We have gone far beyond what is tenable.  Yes, the energy-intensive nature of food production means that oil prices will tend to rise in tandem with food prices, thus increasing the profitability of biofuels.  And yes, we are a rich country, the  breadbasket of the world, politically far more impervious to higher food prices than higher oil prices.

But as population grows, developing countries’ diets change, and the extreme weather of the last couple of years increasingly becomes the norm in a globally warmed world, food insecurity will grow and our biofuels policy will, inevitably, collapse.  It must.

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36 Responses to Warming-Driven Drought Pushes Crop Prices To Record Levels, As We Burn 40% Of Corn Crop In Our Engines

    • Paul Magnus says:

      Toast. So we think that we (modern civilization) were going to survive 2C. No no nope. Things are falling appart right now. Not even the might of the US is going to survive much past 2030. Sad times.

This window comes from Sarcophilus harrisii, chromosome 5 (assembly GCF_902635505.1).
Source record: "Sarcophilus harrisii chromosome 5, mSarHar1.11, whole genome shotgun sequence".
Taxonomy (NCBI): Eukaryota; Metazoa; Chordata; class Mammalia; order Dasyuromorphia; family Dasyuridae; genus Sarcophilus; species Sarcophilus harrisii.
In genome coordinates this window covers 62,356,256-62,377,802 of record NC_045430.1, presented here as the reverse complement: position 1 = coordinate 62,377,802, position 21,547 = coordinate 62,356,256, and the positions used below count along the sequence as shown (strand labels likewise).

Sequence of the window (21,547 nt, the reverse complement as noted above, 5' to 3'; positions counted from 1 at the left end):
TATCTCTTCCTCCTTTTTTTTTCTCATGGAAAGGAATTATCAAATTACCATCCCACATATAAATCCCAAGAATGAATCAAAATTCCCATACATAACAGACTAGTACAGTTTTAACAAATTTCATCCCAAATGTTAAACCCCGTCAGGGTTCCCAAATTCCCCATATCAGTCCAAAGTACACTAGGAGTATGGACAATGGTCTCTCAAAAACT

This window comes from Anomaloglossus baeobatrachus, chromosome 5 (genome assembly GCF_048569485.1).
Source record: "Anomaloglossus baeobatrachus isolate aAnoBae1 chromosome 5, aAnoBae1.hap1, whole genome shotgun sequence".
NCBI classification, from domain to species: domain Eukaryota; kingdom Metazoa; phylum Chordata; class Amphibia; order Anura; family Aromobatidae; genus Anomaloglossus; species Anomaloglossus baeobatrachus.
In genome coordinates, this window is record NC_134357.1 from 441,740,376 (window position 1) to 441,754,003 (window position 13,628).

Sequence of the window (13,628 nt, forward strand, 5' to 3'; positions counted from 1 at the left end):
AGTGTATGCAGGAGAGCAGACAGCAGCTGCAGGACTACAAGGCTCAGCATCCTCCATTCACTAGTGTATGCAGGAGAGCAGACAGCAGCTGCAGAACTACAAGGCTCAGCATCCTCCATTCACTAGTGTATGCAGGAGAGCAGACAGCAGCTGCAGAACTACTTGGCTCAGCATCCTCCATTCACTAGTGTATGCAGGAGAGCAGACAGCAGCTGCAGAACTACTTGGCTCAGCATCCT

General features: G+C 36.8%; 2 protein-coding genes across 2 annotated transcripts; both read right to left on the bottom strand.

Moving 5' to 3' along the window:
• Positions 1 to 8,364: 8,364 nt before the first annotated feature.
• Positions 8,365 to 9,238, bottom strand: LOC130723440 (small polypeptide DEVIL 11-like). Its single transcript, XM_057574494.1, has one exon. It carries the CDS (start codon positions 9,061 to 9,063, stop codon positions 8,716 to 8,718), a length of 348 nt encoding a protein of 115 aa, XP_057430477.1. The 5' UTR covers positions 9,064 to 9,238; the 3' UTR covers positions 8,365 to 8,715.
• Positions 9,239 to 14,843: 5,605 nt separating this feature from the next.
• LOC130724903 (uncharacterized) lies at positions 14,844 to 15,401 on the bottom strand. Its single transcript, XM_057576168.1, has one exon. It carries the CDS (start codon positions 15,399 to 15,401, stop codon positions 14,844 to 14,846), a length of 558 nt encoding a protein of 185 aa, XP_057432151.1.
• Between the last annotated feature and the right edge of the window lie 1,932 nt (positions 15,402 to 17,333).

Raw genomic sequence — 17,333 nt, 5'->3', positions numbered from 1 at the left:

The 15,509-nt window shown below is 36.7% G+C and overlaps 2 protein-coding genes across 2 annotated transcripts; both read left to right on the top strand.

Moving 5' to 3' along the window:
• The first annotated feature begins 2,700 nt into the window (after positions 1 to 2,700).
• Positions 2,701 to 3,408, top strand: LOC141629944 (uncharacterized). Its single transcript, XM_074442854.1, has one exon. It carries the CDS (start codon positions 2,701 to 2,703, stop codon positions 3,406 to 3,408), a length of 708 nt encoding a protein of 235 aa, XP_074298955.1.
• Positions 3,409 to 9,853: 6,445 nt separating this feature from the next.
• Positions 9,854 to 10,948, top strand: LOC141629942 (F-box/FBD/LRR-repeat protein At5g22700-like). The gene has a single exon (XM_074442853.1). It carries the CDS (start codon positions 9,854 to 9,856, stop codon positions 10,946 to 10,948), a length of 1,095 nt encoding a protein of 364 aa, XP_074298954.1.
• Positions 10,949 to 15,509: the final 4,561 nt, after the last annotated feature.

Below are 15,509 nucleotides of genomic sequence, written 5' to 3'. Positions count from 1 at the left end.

1. Mulga Mumblebrain says:

    I’m afraid that it’s not ‘madness’. First there is, as ever, money to be made, from a nicely rigged ‘market’. Second higher food prices means more under-nutrition, starvation and death amongst the ‘useless eaters’ of the poor world, who the neo-liberals have no use for. Third this hunger can be manipulated to destabilise target countries in the poor world, where current regimes are not obsequious enough to the Empire. One could ponder other negative consequences such as that burning ethanol fuels produces more tree and human killing ozone, but that might simply be an unfortunate by-product, although I never underestimate the malevolence of our masters.